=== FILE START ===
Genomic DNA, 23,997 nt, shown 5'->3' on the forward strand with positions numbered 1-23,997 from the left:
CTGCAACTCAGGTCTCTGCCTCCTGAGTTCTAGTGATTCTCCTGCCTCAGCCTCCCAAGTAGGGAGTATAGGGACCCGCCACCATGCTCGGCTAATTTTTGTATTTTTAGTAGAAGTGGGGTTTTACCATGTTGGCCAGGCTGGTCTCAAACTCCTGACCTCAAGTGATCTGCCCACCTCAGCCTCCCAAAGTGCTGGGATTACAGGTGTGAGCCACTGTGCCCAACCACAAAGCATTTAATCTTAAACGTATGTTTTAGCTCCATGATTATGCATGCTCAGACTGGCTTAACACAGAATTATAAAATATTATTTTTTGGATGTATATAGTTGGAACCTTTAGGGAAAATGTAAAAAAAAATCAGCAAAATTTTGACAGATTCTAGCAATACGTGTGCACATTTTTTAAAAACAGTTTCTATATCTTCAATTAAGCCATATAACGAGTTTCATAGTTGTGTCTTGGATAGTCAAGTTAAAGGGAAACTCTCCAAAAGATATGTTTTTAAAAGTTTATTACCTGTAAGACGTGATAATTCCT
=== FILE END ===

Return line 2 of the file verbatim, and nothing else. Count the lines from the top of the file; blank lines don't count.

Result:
CTGCAACTCAGGTCTCTGCCTCCTGAGTTCTAGTGATTCTCCTGCCTCAGCCTCCCAAGTAGGGAGTATAGGGACCCGCCACCATGCTCGGCTAATTTTTGTATTTTTAGTAGAAGTGGGGTTTTACCATGTTGGCCAGGCTGGTCTCAAACTCCTGACCTCAAGTGATCTGCCCACCTCAGCCTCCCAAAGTGCTGGGATTACAGGTGTGAGCCACTGTGCCCAACCACAAAGCATTTAATCTTAAACGTATGTTTTAGCTCCATGATTATGCATGCTCAGACTGGCTTAACACAGAATTATAAAATATTATTTTTTGGATGTATATAGTTGGAACCTTTAGGGAAAATGTAAAAAAAAATCAGCAAAATTTTGACAGATTCTAGCAATACGTGTGCACATTTTTTAAAAACAGTTTCTATATCTTCAATTAAGCCATATAACGAGTTTCATAGTTGTGTCTTGGATAGTCAAGTTAAAGGGAAACTCTCCAAAAGATATGTTTTTAAAAGTTTATTACCTGTAAGACGTGATAATTCCT